Chase and Capture
It was a human intelligence which alerted cops about the uncanny medico practicing in Mungam a week ago.
“We got the news from our sources that a fake doctor is operating in the area,” Ather Parvaiz, SHO Kreeri, told Kashmir Observer.
“So, we followed him for four days, and arrested him in his house.”
During the raid, the officer said, police found medical books, stethoscope, and many things related to medical profession.
“We also found the resident and experience certificates in his possession,” SHO Parvaiz said.
“I gave him lot of time to prove his professional credentials, but once he failed to provide any proof, we had to arrest and register an FIR against him.”
But even cops are vouching for Hilal’s ‘clean record’.
“Nobody is saying he was operating any commercial clinic, but if tomorrow any untoward incident had happened, who would’ve been responsible?” the officer said, adding the “detained doctor” was practicing from last one year.
“As the investigation is on, we’re still verifying those documents. Everything will come out once the probe ends. But, so far, what we know is, this man was also operating the Facebook page in the name of Dr. Hilal.”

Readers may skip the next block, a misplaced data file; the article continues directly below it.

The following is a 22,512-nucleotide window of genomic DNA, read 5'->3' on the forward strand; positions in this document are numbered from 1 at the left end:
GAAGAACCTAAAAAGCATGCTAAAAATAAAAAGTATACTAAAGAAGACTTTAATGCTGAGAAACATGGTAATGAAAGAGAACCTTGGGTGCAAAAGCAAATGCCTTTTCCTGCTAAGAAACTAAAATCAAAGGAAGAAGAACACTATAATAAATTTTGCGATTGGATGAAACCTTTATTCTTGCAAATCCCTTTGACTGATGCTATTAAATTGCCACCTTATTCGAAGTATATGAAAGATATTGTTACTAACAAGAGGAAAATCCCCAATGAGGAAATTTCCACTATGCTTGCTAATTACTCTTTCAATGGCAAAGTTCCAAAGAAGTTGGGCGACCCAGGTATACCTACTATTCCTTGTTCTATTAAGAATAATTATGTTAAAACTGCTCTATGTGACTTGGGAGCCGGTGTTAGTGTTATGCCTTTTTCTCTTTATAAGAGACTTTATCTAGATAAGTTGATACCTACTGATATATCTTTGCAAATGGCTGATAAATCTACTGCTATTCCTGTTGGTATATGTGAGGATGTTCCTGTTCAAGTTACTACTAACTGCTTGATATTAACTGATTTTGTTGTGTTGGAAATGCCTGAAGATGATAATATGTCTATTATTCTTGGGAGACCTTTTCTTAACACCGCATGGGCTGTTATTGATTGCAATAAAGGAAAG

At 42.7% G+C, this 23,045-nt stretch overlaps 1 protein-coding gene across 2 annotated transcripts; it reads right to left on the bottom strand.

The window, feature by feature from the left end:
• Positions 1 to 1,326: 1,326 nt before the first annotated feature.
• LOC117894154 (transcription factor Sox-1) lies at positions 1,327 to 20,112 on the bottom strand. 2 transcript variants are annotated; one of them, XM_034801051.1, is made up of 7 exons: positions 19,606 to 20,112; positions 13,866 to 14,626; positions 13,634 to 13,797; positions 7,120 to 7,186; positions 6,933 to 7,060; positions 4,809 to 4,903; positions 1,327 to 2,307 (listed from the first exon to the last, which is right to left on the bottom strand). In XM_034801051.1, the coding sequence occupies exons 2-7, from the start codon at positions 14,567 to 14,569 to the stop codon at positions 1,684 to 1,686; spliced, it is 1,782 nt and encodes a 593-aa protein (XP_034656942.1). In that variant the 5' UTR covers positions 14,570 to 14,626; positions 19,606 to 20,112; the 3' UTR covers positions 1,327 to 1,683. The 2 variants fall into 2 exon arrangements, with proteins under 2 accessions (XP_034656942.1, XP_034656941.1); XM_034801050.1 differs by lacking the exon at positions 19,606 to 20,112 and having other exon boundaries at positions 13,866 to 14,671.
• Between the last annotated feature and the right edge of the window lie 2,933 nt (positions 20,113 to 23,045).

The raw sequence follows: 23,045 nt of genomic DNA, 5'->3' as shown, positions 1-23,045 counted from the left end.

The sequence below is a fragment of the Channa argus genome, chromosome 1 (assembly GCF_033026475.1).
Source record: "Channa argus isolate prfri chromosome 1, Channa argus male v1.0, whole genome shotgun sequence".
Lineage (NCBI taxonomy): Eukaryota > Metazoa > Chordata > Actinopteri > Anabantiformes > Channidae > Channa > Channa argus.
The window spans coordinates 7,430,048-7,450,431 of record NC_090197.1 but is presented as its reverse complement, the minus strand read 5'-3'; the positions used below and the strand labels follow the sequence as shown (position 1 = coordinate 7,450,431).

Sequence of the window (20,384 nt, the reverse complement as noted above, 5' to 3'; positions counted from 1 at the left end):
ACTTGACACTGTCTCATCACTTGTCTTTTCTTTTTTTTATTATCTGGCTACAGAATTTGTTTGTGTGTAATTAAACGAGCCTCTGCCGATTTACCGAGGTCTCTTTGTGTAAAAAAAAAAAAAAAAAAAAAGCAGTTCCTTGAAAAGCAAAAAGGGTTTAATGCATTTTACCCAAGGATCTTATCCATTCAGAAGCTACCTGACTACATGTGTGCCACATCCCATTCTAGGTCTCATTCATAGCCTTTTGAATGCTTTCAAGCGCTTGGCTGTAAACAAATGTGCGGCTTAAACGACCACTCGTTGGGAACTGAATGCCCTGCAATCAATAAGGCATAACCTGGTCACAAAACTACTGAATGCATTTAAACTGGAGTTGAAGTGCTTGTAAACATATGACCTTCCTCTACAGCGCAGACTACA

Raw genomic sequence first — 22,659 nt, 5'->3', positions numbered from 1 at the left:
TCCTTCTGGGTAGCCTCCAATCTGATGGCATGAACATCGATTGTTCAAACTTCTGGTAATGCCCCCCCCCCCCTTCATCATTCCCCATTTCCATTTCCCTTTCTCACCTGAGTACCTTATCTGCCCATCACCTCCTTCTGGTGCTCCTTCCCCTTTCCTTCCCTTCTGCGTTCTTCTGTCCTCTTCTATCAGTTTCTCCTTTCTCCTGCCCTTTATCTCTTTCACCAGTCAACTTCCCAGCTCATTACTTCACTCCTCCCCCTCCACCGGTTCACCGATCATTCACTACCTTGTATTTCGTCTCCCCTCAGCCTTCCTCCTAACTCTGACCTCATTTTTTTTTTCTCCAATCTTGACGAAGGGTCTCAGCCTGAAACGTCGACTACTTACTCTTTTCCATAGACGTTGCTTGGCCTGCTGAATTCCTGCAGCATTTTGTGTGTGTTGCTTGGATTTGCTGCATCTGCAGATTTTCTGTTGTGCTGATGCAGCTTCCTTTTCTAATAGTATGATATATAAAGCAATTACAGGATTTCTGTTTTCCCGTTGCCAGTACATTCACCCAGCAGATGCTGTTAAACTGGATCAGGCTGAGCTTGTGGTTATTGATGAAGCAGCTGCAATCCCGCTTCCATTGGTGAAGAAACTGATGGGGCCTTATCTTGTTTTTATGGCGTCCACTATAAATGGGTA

Murmur and Meeting
Inside the police station, I heard a whisper about the “detained doctor” being on fast.
“He [Hilal] is from Hajam caste, the clan of real Hakeems,” one person said. “And it’s because of that, his treatment was working.”
I managed to talk to Hilal in a cop canteen.
“I’m not fake,” Hilal told me. “I’m the final year student in Al-Ameen Medical College Bijapur, Karnataka. My internship is not completed yet, so my documents are pending. I was not given time to prove myself. How can I prove my credentials in two days, that too, in lockdown? I’ll take legal action against all those who defamed me. A few newspapers carried the news that I’m just Class 10th pass-out, and that I’m operating many clinics in the area. Just show me one clinic and bring one person whom I have charged anything. I never told anyone to come to my home for treatment. They compelled me to do so. I also created Facebook page in 2014. If I was wrong, why didn’t police register complain that time against me?”
But when Kashmir Observer contacted Dean Office Al-Ameen Medical College, Bijapur, he countered the Hilal’s claims.
“We’ve no such student enrolled in our college from Kashmir,” said Dr. Saleem A. Dhundasi, Dean of the college. “The claims of the so-called doctor are baseless.”
But back home, Hilal’s family remains hopeful about his ‘innocence’.
“We’re poor people,” said Bashir Ahmed Hajam, Hilal’s elder brother. “You can see our house and its condition. I firmly believe that my brother will get justice because he has not done anything wrong. He has not charged a single penny from anyone. He would only heal the patients after compelled to do so by their family members. He doesn’t deserve dungeon for his healing touch!”